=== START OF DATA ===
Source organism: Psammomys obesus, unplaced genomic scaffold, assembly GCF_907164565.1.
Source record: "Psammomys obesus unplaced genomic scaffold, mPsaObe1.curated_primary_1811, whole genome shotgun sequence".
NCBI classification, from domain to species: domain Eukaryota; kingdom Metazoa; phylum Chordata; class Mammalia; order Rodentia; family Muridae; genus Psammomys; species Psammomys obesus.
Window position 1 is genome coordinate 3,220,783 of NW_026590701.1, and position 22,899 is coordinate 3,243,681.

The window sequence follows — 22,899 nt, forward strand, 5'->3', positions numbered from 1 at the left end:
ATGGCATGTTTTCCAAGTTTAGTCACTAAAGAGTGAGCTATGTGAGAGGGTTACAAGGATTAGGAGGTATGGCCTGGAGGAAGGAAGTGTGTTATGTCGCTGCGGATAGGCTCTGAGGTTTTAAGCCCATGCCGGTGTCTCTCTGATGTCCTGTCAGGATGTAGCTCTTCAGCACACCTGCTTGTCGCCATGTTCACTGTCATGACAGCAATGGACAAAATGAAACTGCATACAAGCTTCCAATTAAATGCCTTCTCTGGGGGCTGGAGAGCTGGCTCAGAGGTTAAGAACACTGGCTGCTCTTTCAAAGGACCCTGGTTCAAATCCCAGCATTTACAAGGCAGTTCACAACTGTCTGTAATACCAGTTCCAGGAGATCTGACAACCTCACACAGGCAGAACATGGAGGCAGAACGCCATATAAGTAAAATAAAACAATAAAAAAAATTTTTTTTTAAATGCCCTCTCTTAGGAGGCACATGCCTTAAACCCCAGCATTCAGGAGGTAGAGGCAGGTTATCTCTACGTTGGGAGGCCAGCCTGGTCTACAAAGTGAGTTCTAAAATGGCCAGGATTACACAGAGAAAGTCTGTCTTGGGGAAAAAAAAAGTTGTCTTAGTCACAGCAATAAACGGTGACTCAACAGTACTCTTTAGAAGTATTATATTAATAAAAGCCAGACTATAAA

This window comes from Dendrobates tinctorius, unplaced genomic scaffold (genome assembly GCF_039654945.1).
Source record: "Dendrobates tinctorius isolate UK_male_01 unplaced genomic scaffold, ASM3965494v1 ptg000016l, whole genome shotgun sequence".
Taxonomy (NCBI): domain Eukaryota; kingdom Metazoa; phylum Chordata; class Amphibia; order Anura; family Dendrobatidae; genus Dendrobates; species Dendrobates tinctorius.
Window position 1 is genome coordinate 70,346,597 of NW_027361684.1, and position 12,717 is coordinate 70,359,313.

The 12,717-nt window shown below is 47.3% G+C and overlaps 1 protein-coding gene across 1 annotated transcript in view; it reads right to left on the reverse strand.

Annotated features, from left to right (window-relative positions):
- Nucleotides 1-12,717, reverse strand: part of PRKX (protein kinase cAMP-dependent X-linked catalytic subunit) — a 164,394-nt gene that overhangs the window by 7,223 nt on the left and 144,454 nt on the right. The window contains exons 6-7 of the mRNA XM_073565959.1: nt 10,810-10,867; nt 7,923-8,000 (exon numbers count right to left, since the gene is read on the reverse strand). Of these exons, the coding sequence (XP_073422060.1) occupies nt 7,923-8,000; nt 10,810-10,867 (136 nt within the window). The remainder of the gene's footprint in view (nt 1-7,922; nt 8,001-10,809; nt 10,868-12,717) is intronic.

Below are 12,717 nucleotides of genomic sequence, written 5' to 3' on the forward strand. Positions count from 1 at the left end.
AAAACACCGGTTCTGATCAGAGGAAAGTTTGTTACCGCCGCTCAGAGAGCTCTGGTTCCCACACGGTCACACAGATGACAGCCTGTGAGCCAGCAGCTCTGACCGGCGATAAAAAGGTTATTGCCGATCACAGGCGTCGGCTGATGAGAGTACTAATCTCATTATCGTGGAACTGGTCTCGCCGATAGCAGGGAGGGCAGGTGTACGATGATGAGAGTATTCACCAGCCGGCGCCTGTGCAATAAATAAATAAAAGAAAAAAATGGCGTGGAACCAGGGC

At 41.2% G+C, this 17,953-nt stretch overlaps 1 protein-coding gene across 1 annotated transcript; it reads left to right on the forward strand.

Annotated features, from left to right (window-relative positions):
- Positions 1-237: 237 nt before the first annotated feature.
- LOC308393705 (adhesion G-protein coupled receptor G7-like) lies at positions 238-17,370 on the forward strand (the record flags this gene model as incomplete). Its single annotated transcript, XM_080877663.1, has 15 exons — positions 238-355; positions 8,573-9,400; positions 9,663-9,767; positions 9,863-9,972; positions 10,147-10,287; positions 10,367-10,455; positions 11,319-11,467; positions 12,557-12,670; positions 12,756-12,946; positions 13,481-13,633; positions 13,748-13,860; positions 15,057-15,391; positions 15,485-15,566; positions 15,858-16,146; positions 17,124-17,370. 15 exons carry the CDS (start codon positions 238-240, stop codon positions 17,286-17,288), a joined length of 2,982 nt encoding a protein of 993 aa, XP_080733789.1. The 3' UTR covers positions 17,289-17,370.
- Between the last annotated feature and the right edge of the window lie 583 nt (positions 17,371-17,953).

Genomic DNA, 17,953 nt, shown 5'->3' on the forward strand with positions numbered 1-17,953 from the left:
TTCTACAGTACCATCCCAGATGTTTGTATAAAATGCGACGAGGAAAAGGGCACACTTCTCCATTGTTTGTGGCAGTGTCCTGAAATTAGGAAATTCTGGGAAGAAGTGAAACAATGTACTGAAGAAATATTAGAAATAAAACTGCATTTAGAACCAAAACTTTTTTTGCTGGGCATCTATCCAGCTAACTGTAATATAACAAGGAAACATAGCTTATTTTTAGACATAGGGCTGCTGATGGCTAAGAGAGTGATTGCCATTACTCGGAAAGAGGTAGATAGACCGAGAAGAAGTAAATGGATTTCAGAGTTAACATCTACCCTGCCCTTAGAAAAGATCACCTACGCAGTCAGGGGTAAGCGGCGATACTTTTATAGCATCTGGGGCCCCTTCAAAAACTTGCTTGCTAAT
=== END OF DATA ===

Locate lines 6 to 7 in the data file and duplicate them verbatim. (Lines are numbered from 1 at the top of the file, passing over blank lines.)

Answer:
ATGGCATGTTTTCCAAGTTTAGTCACTAAAGAGTGAGCTATGTGAGAGGGTTACAAGGATTAGGAGGTATGGCCTGGAGGAAGGAAGTGTGTTATGTCGCTGCGGATAGGCTCTGAGGTTTTAAGCCCATGCCGGTGTCTCTCTGATGTCCTGTCAGGATGTAGCTCTTCAGCACACCTGCTTGTCGCCATGTTCACTGTCATGACAGCAATGGACAAAATGAAACTGCATACAAGCTTCCAATTAAATGCCTTCTCTGGGGGCTGGAGAGCTGGCTCAGAGGTTAAGAACACTGGCTGCTCTTTCAAAGGACCCTGGTTCAAATCCCAGCATTTACAAGGCAGTTCACAACTGTCTGTAATACCAGTTCCAGGAGATCTGACAACCTCACACAGGCAGAACATGGAGGCAGAACGCCATATAAGTAAAATAAAACAATAAAAAAAATTTTTTTTTAAATGCCCTCTCTTAGGAGGCACATGCCTTAAACCCCAGCATTCAGGAGGTAGAGGCAGGTTATCTCTACGTTGGGAGGCCAGCCTGGTCTACAAAGTGAGTTCTAAAATGGCCAGGATTACACAGAGAAAGTCTGTCTTGGGGAAAAAAAAAGTTGTCTTAGTCACAGCAATAAACGGTGACTCAACAGTACTCTTTAGAAGTATTATATTAATAAAAGCCAGACTATAAA

This window comes from Dendrobates tinctorius, unplaced genomic scaffold (genome assembly GCF_039654945.1).